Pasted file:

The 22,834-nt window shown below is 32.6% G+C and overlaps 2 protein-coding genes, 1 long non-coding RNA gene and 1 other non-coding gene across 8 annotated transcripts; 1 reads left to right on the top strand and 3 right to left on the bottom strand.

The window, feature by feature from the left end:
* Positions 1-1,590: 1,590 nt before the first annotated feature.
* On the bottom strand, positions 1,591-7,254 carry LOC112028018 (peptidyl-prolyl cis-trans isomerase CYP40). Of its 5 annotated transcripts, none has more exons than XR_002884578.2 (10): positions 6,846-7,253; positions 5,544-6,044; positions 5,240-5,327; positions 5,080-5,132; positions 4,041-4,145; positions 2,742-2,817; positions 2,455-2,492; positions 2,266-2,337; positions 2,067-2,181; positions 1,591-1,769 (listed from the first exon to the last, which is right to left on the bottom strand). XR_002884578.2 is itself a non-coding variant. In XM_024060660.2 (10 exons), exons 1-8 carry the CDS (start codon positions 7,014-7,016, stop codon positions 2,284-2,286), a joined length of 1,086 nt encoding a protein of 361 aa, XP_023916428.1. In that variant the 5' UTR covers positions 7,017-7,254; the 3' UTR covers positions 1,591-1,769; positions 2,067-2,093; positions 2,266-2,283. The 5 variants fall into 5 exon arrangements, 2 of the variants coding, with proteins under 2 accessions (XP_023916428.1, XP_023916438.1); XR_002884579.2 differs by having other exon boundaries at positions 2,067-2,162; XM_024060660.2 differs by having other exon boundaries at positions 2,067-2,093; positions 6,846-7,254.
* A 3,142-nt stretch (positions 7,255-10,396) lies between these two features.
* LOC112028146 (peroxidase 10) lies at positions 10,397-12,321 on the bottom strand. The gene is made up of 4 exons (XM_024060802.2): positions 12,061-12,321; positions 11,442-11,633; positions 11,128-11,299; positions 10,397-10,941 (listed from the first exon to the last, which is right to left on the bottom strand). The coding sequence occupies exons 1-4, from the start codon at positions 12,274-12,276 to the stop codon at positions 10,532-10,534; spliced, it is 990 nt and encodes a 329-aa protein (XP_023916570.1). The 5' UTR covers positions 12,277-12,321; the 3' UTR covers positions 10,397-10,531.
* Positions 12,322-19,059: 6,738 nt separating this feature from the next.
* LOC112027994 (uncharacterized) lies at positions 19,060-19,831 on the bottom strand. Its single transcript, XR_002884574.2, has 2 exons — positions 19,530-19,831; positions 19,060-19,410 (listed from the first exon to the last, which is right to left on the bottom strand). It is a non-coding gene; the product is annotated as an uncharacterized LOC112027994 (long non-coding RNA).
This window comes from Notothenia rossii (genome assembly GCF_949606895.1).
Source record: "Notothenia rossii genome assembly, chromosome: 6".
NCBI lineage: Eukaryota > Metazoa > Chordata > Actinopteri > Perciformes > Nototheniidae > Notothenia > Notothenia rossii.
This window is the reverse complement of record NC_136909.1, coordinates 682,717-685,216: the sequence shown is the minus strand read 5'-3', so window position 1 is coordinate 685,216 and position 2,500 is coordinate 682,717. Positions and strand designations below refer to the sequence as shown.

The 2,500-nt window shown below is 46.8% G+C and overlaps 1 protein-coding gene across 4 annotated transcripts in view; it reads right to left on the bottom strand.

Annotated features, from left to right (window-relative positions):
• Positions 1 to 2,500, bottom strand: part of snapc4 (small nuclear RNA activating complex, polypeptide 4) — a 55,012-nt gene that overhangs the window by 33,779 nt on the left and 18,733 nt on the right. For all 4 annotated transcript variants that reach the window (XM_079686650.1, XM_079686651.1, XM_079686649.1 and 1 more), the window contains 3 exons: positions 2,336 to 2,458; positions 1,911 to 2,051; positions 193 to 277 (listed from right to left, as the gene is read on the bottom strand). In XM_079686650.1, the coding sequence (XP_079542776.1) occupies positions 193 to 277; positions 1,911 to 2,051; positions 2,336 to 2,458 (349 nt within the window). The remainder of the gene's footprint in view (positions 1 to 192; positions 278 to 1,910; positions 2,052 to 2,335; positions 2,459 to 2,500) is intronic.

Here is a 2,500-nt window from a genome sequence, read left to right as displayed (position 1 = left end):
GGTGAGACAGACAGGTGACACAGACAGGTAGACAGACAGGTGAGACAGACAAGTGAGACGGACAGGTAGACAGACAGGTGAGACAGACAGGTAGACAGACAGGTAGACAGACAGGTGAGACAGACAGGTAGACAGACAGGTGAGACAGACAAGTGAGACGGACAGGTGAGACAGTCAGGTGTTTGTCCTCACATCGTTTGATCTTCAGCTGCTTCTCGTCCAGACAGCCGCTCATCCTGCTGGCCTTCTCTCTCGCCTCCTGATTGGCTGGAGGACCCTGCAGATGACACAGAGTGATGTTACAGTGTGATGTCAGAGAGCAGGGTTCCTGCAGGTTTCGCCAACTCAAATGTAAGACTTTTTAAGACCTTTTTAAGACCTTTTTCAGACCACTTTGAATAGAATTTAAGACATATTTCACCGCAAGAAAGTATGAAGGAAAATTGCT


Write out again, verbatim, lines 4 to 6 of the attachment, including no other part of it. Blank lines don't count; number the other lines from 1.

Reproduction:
* On the bottom strand, positions 1,591-7,254 carry LOC112028018 (peptidyl-prolyl cis-trans isomerase CYP40). Of its 5 annotated transcripts, none has more exons than XR_002884578.2 (10): positions 6,846-7,253; positions 5,544-6,044; positions 5,240-5,327; positions 5,080-5,132; positions 4,041-4,145; positions 2,742-2,817; positions 2,455-2,492; positions 2,266-2,337; positions 2,067-2,181; positions 1,591-1,769 (listed from the first exon to the last, which is right to left on the bottom strand). XR_002884578.2 is itself a non-coding variant. In XM_024060660.2 (10 exons), exons 1-8 carry the CDS (start codon positions 7,014-7,016, stop codon positions 2,284-2,286), a joined length of 1,086 nt encoding a protein of 361 aa, XP_023916428.1. In that variant the 5' UTR covers positions 7,017-7,254; the 3' UTR covers positions 1,591-1,769; positions 2,067-2,093; positions 2,266-2,283. The 5 variants fall into 5 exon arrangements, 2 of the variants coding, with proteins under 2 accessions (XP_023916428.1, XP_023916438.1); XR_002884579.2 differs by having other exon boundaries at positions 2,067-2,162; XM_024060660.2 differs by having other exon boundaries at positions 2,067-2,093; positions 6,846-7,254.
* A 3,142-nt stretch (positions 7,255-10,396) lies between these two features.
* LOC112028146 (peroxidase 10) lies at positions 10,397-12,321 on the bottom strand. The gene is made up of 4 exons (XM_024060802.2): positions 12,061-12,321; positions 11,442-11,633; positions 11,128-11,299; positions 10,397-10,941 (listed from the first exon to the last, which is right to left on the bottom strand). The coding sequence occupies exons 1-4, from the start codon at positions 12,274-12,276 to the stop codon at positions 10,532-10,534; spliced, it is 990 nt and encodes a 329-aa protein (XP_023916570.1). The 5' UTR covers positions 12,277-12,321; the 3' UTR covers positions 10,397-10,531.